3 Emotions That Control Sex And Your Ability To Enjoy It

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Sex

Sex and emotions affect each other more than you think.

Emotions control sex. They determine what you want in bed, how much you enjoy the sex, and if you even want it at all.

As a sex therapist, this is something I remind my clients of all the time because it’s easily forgotten. 

We’ve been led to believe sexuality is a purely biological entity, that our sexual self is somehow separate from the rest of ourselves. 

But the truth of the matter is that your sexuality is deeply intertwined with the rest of you. And this is why sexual problems can hit hard — and hurt. 

RELATED: Fire Up Your Sex Drive By Understanding The Emotions Of Sex

Since sex and emotions are intertwined, here are 3 emotions that control sex and your ability to enjoy it.

1. Irritability 

Irritability is seldom an aphrodisiac. In fact, for most, irritability turns off libido, because being irritated is a feeling that fosters boundary-setting — not connection.

However, there are times when you want to have sex with your partner even if you’re annoyed with them or someone else. 

While irritability doesn’t have to affect the sexual experience, you’ll probably find it does.

Things such as emotional intimacy and orgasms can be harder to achieve while having sex and being annoyed. It can also feel more challenging to strike a connection with your partner or want to give them pleasure.

2. Worry 

Worry is a prime example of how emotions control sex. When you’re worried, it’s harder to be in the moment. And when your brain is all over the place and focused on potential dangers, it’s harder to get in the mood for sex or enjoy it.

Your brain is your largest sexual organ.

This means it needs to be focused on the things that get you going. If it’s focused on worrying about the kids, how to get a new job, or if your spouse really is enjoying themselves — you’ll probably struggle to enjoy it, too.

However, worry and anxiety don’t always stand in the way of great sex or libido. How much these feelings affect your desire for sex partly depends on your attachment pattern, too.

RELATED: What Does Emotionless Sex Mean — And When Is It A Problem?

3. Happiness 

Happiness and joy are all about connecting, getting close, and sharing enjoyment. This helps explain why happiness makes for more desire and better sex. 

If you’re happy, you’re more likely to be present in the moment, which means more sexual desire and arousal.

This, in turn, might mean more orgasms all-round. Plus, when you’re happy you’re more likely to want to give and receive pleasure which makes you a more generous partner in bed — and a better one.

You are your sexuality.

Experiencing sexual difficulties — like finding it hard to orgasm or feeling like your sex drive has vanished — can be tough.

Not only because this can cause friction in relationships but because sexuality is such a fundamental part of who we are.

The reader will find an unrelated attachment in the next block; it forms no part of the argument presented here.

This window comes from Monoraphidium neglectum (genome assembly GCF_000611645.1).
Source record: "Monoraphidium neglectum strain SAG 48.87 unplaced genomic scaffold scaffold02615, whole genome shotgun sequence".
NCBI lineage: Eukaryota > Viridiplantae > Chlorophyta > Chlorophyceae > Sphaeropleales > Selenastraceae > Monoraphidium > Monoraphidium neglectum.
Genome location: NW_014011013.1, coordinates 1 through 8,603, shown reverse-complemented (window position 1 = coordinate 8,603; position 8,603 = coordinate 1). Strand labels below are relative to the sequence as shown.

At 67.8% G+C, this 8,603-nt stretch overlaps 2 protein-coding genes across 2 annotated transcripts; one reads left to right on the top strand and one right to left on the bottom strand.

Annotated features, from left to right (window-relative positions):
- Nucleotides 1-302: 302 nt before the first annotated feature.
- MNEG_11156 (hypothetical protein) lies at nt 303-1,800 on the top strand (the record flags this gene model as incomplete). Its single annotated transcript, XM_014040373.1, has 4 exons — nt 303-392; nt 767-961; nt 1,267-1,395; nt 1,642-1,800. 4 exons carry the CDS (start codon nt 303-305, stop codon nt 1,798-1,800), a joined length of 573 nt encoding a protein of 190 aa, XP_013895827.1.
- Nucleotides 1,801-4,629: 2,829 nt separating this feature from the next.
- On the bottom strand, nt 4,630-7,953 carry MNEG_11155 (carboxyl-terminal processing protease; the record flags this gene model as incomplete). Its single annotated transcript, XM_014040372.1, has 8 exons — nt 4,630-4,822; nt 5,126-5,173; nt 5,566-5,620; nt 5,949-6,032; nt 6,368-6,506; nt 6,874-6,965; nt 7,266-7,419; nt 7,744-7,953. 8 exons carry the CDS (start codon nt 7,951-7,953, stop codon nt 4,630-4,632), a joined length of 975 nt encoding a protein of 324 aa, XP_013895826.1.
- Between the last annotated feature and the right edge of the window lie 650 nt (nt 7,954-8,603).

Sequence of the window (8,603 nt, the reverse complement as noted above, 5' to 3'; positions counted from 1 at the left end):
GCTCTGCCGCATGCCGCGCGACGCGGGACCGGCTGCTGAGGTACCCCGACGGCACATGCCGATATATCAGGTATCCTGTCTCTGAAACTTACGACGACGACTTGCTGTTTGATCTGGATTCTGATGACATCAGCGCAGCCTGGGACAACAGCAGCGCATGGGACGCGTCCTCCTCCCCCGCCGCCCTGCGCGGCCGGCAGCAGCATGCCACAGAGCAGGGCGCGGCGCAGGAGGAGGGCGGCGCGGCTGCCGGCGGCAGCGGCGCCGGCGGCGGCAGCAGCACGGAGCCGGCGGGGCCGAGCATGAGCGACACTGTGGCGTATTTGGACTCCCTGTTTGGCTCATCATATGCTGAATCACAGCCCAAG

This can be hard to recognize. After all, if your sex life doesn’t feel problematic or you’re enjoying the sex you’re having, you’re probably not thinking about it most of the time. 

As soon as sex becomes difficult, though, it starts to take up more mental energy and affects your everyday emotions.

And this effect goes both ways: the more shame, sadness, or frustration you experience about a sexual difficulty such as difficulty having an orgasm or low sex drive, the harder they become to resolve. 

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And the harder they become to resolve, the more they feed into your everyday emotions and affect your general self-esteem and happiness. 

A sexual experience doesn’t exist in a vacuum — it encompasses all of you and all of your emotions.

This is partly why sex with the same person is sometimes mind-blowing and other times mind-numbingly boring

It’s not just the kinds of sex you have or the positions you try that determine if you’re satisfied or not.

It’s your thoughts, emotional state, and connection with your partner that ties into the experience as a whole. And this is true whether you experience sexual difficulties or not.

What does this mean if you have sexual difficulties?

Due to the link between your emotions and your sexual self — solving sexual problems isn’t necessarily a case of spicing things up or trying new positions. It might be, but it might also be about working with yourself on a deeper level. 

Tend to your emotions by understanding what you’re feeling, their role in your sexuality, and the back and forth effects of your sexuality and your emotions on one another.

By taking a holistic view of your sexuality and understanding that emotions control sex, and sex also controls your emotions — you’ll be one step closer to the sex life you want and deserve. 

RELATED: How To Create Emotional Intimacy & Have Better Sex With Your Partner

Leigh Norén is a sex therapist and writer with a Master of Science in Sexology. She’s been featured in Women's Health, Thrive Global, The Good Men Project, Elephant Journal, Glamour, and more. For more advice on sex and emotions, visit her website. To learn more about the connection between your emotions and sex, download her free resource: A Manual for Emotions

This article was originally published at LeighNoren.com. Reprinted with permission from the author.